The High Court has yet again been asked to consider the often controversial issues associated with conditional break clauses and in particular the test of vacant possession and the need to remove chattels.
In the case of Riverside Park Ltd v NHS Property Services Ltd, the tenant took a lease of open plan offices. After the lease commenced the tenant installed demountable partitions within the building to create cellular offices.
The tenant then exercised its break clause in 2013 and left the partitions in place. As a result, the landlord claimed that the tenant had not complied with the condition to give vacant possession.
The High Court was asked to consider whether vacant possession was given by examining if the partitions were chattels or fixtures and whether leaving them in situ substantially interfered with the landlord’s right of possession.
Handing down its decision late last month, the court held that the partitions were indeed chattels even though they were affixed to the raised floor and suspended ceiling. The court made this decision on the basis that they were not affixed to the structure of the property and could be removed without damage to the partitions or the property. The Court also held that the alterations substantially interfered with the landlord’s right of possession.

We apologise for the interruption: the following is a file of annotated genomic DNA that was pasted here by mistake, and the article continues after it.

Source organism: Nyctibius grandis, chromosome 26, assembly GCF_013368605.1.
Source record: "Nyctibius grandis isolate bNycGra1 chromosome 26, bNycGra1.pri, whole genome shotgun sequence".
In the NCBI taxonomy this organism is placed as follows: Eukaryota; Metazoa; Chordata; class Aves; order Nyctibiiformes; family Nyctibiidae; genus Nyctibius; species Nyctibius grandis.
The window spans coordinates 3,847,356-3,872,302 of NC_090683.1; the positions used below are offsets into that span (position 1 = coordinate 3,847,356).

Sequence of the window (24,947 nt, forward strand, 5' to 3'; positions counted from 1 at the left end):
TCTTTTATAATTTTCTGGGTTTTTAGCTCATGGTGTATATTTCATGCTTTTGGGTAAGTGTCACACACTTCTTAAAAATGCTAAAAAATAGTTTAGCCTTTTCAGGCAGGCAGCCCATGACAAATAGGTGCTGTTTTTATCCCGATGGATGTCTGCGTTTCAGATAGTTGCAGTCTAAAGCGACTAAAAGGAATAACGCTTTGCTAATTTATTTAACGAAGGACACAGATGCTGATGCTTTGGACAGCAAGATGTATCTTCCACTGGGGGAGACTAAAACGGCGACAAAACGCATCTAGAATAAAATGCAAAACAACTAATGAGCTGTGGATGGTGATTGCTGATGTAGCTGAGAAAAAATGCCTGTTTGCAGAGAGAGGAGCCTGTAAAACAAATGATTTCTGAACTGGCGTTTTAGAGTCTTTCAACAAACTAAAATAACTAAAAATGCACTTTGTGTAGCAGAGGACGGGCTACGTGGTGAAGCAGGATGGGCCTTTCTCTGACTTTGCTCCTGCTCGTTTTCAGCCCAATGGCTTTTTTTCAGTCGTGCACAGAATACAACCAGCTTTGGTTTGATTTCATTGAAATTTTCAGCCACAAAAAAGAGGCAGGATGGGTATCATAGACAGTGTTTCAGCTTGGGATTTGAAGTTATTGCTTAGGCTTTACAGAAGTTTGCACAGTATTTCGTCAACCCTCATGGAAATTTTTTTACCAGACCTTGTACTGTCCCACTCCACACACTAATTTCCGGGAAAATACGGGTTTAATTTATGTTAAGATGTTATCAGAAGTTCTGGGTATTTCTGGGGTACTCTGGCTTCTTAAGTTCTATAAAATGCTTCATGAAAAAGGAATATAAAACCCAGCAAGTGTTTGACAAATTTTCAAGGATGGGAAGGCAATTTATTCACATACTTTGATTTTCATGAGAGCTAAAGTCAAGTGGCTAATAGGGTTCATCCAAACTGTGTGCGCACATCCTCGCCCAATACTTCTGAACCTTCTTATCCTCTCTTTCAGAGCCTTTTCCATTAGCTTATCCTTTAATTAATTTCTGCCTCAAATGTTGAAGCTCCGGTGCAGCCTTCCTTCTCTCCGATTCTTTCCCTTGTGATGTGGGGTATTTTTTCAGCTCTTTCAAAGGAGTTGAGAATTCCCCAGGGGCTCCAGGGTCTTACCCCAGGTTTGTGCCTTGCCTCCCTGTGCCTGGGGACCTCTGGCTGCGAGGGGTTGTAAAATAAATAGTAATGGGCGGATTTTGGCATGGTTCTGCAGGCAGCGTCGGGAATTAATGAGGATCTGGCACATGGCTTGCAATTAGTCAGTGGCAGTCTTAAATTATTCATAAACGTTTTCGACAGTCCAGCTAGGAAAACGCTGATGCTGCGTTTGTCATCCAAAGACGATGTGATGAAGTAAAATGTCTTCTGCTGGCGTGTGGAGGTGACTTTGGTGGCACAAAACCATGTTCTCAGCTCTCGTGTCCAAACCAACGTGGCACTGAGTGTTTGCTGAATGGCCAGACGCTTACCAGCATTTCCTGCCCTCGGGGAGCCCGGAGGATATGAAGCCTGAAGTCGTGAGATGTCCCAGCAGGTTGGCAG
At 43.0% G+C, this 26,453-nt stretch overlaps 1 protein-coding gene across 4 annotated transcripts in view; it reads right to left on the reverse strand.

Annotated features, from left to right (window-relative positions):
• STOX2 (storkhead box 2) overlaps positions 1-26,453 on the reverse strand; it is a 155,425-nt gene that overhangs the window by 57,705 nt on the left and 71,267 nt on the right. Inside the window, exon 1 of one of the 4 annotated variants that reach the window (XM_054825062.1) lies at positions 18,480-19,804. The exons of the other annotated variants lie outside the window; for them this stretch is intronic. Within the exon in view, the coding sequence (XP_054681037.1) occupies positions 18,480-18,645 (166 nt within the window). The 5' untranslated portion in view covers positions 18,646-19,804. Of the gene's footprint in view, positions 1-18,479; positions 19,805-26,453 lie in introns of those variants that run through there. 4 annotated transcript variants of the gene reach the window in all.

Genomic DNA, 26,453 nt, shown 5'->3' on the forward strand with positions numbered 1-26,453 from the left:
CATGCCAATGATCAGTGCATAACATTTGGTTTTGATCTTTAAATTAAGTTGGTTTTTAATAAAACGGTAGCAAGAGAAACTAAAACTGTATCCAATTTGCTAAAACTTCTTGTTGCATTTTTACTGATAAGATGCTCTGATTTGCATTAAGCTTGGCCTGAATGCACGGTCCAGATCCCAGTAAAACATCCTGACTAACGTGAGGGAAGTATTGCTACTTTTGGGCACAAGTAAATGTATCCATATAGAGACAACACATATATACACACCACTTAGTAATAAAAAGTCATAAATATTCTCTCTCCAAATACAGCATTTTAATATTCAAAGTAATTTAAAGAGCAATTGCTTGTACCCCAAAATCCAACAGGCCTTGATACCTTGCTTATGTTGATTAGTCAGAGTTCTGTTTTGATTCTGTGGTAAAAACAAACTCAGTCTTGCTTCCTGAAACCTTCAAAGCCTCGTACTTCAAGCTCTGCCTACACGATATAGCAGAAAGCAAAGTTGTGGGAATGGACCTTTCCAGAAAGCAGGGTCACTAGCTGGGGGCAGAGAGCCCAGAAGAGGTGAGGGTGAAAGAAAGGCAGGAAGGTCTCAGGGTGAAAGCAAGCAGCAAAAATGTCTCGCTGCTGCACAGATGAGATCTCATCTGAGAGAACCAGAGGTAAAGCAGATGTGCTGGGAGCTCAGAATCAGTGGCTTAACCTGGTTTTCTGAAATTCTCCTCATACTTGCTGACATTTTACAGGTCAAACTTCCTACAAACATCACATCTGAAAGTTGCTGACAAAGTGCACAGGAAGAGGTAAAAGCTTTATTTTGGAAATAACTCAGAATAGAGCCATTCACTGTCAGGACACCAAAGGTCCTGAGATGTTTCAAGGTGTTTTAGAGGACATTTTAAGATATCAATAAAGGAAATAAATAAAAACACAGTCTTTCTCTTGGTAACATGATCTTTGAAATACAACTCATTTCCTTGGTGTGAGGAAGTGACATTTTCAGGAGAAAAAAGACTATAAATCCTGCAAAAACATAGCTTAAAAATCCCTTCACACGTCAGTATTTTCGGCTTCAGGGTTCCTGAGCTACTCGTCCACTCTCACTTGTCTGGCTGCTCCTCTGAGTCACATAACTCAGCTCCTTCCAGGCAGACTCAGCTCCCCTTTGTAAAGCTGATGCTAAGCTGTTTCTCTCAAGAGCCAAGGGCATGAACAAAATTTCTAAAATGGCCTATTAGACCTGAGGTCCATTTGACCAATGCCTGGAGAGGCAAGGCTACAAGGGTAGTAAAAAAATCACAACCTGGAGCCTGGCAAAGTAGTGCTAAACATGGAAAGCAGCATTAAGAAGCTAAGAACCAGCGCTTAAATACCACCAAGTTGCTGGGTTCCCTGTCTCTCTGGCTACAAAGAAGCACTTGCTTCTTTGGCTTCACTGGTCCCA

As a result, the tenant’s break notice was ineffective to determine the lease and the lease and the tenant’s liability for rent continued for a further five years.
This case provides yet a further example of the expensive consequences of failing to draft and/or exercise a break clause correctly.
Whilst each case will be determined by its specific facts, this could provide some guidance on which items are to be considered as chattels rather than fixtures.
Tenants considering using a break clause must take the appropriate advice early and ensure that they are clear about what needs to be removed. Failure to do so could mean that the break option has not been operated correctly and this ultimately could be very costly.